Preps Talk

National Signing Day 2017 Preview

National Signing Day 2017 Preview

Wednesday is National Signing Day as high school football players from the Class of 2017 sign letters of intent. Here is an early preview of what to expect in Illinois and nationwide:

How will the Class of 2017 shape up compared to previous in-state recruiting classes? 

It will be considered a very strong overall class based off recent history. Heading into the week, I identified 76 players who are expected to sign FBS letters of intent. This would be the highest amount since the Class of 2005 (80 FBS scholarships). There are also 30-40 players expected to sign FCS letters of intent. It will place the class with over 100 DI scholarships, well above the 10 year average.

Top 5 local recruits for the Class of 2017?

1. AJ Epenesa (DE) Edwardsville

Epenesa (6-foot-5, 270 pounds) has been verbally committed to Iowa since Jan. 2016 and is also the son of former Hawkeye lineman Eppy Epenesa. Obviously, Iowa had a relatively easy time recruiting and landing him.

2. Jeff Thomas (WR), East St. Louis

Thomas (5-foot-10, 170 pounds) has been a major impact player for head coach Darren Sunkett's 7A state champion Flyers since his freshman season.

3. Isaiah Robertson (S), Neuqua Valley

Robertson (6-foot-2, 185 pounds) is committed to Notre Dame and already enrolled in classes in South Bend. 

4. Kevin Jarvis (OG), Maine South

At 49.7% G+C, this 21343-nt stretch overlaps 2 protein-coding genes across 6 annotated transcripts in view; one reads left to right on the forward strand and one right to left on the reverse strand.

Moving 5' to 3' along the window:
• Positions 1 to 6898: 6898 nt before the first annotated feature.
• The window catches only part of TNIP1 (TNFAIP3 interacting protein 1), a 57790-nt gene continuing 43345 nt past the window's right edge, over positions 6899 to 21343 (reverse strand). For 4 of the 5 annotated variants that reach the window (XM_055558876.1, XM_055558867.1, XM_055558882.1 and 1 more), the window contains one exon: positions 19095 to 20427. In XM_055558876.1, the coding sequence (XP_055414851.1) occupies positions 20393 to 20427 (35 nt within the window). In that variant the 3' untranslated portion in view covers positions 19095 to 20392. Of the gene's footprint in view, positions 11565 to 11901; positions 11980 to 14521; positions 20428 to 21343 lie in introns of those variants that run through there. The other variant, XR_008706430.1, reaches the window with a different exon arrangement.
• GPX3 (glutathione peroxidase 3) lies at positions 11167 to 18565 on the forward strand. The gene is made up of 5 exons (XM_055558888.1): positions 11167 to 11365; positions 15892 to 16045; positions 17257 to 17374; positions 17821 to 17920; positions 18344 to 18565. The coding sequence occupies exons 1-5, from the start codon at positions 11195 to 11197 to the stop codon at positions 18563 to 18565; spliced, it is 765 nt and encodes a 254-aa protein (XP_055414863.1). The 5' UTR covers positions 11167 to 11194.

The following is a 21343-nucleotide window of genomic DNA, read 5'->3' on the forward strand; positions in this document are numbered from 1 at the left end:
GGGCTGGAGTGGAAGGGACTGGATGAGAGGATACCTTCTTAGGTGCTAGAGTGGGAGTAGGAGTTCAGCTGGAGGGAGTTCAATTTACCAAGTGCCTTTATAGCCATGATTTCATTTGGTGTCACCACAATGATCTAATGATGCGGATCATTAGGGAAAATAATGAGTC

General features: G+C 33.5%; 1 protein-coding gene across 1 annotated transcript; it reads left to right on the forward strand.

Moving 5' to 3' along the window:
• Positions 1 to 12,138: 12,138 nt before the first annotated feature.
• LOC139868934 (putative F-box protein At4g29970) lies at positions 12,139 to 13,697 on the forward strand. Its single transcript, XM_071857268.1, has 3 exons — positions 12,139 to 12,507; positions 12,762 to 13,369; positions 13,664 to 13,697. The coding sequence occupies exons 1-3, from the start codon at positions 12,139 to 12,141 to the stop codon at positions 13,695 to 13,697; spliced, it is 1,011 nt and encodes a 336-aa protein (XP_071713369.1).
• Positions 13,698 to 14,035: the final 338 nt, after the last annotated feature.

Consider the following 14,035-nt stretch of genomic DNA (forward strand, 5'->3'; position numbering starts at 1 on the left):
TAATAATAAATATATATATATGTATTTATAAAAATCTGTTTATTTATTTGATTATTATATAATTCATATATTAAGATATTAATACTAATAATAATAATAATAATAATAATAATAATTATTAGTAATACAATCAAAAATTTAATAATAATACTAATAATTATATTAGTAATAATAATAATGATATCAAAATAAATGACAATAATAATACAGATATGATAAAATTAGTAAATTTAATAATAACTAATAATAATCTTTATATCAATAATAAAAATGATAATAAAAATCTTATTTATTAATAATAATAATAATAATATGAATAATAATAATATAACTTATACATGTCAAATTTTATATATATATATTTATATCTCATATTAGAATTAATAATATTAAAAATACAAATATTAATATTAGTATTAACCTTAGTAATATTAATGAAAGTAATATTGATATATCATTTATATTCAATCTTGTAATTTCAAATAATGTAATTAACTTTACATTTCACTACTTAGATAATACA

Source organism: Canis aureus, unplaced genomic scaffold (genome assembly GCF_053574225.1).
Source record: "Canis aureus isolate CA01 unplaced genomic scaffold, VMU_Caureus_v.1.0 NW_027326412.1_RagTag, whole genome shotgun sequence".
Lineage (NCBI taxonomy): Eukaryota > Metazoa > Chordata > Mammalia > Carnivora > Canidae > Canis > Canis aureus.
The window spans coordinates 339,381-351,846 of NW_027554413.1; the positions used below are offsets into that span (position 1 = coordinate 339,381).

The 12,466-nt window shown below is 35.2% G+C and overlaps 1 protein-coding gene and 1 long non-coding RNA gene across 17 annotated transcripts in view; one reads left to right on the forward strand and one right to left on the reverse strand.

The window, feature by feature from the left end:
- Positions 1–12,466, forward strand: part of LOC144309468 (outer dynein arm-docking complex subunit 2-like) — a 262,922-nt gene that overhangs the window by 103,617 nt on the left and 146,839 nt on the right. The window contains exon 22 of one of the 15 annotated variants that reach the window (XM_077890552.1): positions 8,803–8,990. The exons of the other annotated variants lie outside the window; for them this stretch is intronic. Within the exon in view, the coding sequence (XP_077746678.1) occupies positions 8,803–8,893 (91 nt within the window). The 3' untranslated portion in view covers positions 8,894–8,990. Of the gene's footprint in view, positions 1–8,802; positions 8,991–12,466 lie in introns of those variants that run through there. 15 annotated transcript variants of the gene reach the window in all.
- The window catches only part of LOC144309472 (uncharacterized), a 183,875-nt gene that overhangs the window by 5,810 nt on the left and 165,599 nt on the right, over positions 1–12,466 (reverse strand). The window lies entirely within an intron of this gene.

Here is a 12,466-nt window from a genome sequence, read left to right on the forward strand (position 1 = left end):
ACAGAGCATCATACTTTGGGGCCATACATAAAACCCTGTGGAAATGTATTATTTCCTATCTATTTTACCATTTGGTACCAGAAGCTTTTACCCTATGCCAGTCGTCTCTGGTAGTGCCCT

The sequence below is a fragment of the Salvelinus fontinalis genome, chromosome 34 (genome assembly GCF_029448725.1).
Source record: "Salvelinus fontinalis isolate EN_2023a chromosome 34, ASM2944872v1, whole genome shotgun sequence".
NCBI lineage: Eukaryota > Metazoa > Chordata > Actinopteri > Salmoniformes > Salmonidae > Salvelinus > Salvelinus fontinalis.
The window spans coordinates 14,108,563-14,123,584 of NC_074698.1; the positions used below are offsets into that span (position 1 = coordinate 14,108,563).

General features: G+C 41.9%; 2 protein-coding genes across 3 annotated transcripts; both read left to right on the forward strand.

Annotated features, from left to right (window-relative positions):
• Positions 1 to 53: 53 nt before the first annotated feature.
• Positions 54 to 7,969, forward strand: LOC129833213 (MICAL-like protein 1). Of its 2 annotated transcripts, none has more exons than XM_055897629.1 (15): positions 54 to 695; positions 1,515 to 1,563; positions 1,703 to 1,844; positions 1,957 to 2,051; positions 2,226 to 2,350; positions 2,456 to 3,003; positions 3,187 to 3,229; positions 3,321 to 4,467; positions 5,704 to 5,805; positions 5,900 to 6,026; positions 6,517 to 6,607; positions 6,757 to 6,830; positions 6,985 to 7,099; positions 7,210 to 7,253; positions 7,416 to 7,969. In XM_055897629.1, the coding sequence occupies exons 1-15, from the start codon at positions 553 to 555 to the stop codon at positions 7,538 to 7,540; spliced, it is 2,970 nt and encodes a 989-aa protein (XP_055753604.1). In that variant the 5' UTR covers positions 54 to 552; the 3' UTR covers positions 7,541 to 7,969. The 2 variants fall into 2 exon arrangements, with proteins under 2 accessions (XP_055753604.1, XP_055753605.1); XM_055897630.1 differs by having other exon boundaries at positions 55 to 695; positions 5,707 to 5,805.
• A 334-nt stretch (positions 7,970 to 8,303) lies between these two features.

Jarvis (6-foot-5, 315 pounds) is committed to Michigan State. Jarvis showed his overall talent and versatility in 2017 by helping lead Maine South to the Class 8A state title. Jarvis was an impact player for the Hawks on both sides of the line, a rarity at the 8A level.

5. Cole Kmet (TE), St. Viator

Kmet (6-foot-6, 240 pounds) rounds out the list. He is another Notre Dame commit who has all the tools that colleges look for in an elite tight end.

Are there any top ranked recruits that will wait until National Signing Day to reveal their college choice?

All eyes will be on East St. Louis Wednesday morning. Thomas will make his college choice known via a national TV audience. The announcement is tentatively set for 9:00 a.m. Last week, Thomas narrowed down his Top 3 schools to Miami (FL), Oregon and Louisville. My best guess? Thomas will commit to the Hurricanes. 

[MORE: Edgy Tim goes 1-on-1 with Warren Township wideout Micah Jones]

When it comes to statewide talent, which positions are considered a strength?